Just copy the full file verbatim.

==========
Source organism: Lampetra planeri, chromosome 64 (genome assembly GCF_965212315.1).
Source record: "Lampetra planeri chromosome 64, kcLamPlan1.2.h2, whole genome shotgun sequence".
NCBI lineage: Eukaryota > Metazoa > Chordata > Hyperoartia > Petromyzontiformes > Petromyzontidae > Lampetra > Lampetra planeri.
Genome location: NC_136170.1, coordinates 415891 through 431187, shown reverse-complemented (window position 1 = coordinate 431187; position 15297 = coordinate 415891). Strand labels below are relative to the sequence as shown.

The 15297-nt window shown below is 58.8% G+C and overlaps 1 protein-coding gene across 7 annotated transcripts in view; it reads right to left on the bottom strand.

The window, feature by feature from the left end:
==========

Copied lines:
Source organism: Lampetra planeri, chromosome 64 (genome assembly GCF_965212315.1).
Source record: "Lampetra planeri chromosome 64, kcLamPlan1.2.h2, whole genome shotgun sequence".
NCBI lineage: Eukaryota > Metazoa > Chordata > Hyperoartia > Petromyzontiformes > Petromyzontidae > Lampetra > Lampetra planeri.
Genome location: NC_136170.1, coordinates 415891 through 431187, shown reverse-complemented (window position 1 = coordinate 431187; position 15297 = coordinate 415891). Strand labels below are relative to the sequence as shown.

The 15297-nt window shown below is 58.8% G+C and overlaps 1 protein-coding gene across 7 annotated transcripts in view; it reads right to left on the bottom strand.

The window, feature by feature from the left end: